Healing unfortunately takes time. You can’t feel all your uncomfortable feelings at once and then never have to do it again. Give yourself space and trust your body to take the lead.
Allow yourself to grieve some but then find ways to lift yourself up again. Over time this mindful process will lead to the pain getting weaker and you feeling JOYful more often.
Ashley shared that when she needs inspiration to get out of her dark places, she watches inspirational movies such as Invictus and Unbroken to help her gain a new perspective. When I go through tough times, I pick myself up by finding gratitude for the many things that are still going well. It’s a simple shift of focus.
For example, after weeks of crying about my troubles I felt an extra burden seeing the big bags under my eyes. Every morning I walked into my bathroom putting myself right back in a hole focusing on those dark circles.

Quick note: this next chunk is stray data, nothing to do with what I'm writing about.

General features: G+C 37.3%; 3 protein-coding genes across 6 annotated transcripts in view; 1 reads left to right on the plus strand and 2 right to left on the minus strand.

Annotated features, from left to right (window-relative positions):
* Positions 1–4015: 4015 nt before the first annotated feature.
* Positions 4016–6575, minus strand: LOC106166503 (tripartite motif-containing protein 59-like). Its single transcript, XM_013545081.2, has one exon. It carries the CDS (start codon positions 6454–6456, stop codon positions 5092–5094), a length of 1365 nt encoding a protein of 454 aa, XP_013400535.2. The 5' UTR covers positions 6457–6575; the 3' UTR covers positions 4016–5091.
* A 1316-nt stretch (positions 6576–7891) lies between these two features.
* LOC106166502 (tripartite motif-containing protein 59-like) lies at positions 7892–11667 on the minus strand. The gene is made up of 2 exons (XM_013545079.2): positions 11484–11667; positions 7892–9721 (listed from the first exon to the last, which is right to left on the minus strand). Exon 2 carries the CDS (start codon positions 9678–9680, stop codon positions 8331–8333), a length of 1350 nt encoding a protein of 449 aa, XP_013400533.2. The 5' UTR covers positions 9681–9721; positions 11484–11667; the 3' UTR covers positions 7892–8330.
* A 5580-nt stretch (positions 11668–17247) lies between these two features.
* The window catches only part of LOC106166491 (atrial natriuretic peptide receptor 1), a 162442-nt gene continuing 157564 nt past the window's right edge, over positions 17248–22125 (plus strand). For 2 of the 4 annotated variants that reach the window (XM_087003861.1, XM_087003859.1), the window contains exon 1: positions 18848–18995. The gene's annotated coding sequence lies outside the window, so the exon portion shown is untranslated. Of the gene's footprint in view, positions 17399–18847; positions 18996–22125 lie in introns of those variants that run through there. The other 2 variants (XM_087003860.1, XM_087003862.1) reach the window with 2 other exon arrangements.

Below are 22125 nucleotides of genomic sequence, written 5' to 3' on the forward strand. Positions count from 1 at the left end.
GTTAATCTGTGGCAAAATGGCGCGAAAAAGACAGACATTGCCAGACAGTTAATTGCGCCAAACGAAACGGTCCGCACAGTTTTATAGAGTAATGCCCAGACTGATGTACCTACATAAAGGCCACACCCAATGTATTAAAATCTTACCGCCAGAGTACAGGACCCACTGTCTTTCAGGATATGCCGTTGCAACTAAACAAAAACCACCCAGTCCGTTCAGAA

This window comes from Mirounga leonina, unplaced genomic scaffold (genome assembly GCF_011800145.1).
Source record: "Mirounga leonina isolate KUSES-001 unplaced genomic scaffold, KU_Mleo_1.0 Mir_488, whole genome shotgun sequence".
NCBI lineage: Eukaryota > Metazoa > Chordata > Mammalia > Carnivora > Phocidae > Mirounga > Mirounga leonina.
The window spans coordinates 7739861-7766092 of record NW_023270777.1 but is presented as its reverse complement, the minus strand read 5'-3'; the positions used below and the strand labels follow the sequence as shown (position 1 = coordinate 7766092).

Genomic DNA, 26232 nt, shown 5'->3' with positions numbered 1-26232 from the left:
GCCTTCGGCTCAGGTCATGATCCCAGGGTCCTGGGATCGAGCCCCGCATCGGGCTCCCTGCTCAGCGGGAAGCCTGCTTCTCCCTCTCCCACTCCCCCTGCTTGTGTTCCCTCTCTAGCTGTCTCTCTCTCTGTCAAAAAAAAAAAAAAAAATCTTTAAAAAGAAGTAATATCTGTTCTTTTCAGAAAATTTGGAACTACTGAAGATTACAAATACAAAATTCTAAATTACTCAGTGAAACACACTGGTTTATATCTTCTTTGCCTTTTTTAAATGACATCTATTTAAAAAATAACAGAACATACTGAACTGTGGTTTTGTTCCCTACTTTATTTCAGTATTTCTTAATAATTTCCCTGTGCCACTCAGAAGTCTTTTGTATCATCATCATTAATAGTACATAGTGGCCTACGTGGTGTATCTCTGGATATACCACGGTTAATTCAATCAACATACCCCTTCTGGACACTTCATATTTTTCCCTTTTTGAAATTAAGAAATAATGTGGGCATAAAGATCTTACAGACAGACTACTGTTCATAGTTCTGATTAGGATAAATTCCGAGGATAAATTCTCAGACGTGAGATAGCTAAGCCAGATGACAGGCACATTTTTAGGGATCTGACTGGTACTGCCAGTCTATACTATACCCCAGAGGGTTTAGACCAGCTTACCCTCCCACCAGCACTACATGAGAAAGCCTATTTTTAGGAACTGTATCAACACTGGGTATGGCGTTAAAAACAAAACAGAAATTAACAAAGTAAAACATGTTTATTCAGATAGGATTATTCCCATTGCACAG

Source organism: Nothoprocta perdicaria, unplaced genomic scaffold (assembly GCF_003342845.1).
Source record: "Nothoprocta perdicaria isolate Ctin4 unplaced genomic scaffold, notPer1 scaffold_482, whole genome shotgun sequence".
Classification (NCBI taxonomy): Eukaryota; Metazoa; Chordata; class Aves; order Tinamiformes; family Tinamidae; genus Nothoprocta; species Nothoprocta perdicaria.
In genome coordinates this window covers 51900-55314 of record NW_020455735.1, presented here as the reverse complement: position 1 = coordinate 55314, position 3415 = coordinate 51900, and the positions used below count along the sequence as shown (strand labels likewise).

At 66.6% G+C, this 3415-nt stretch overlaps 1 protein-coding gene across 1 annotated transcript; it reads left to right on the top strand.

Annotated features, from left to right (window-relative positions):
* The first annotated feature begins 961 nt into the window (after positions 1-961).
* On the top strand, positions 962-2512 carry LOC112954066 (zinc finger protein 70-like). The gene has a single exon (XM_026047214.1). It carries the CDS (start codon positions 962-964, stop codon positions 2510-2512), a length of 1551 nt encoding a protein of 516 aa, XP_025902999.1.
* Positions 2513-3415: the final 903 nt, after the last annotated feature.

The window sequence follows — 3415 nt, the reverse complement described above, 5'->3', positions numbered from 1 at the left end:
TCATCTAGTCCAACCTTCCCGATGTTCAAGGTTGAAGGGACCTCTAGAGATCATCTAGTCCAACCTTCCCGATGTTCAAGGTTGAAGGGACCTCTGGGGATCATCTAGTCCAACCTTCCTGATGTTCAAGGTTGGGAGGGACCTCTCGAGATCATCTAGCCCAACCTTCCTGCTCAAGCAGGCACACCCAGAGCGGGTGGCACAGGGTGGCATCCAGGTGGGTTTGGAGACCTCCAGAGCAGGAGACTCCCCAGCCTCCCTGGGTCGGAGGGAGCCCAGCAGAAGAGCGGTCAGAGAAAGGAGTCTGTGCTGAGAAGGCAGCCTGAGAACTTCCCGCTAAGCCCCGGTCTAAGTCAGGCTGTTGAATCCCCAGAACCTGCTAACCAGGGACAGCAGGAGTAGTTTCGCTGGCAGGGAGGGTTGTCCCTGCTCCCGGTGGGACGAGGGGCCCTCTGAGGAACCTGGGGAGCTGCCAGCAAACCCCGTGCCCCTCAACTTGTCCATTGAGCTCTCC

One day I decided to focus instead on the spark in my eyes and my smile. It worked! I just had to choose to shift my attention.
I’m beyond thankful to Ashley for sharing all these wonderful tips. Make sure to reach out to her if you feel Love Not Lost can be part of your grieving journey.
Working with a therapist during your grieving process can be very helpful. When you are ready to look ahead, know that our JOYVIAL health coaches are here for you. Your executive health coach will help you see a brighter future; one of you living your healthiest, most JOYful life. They will guide you every step of the way so you reach that vision.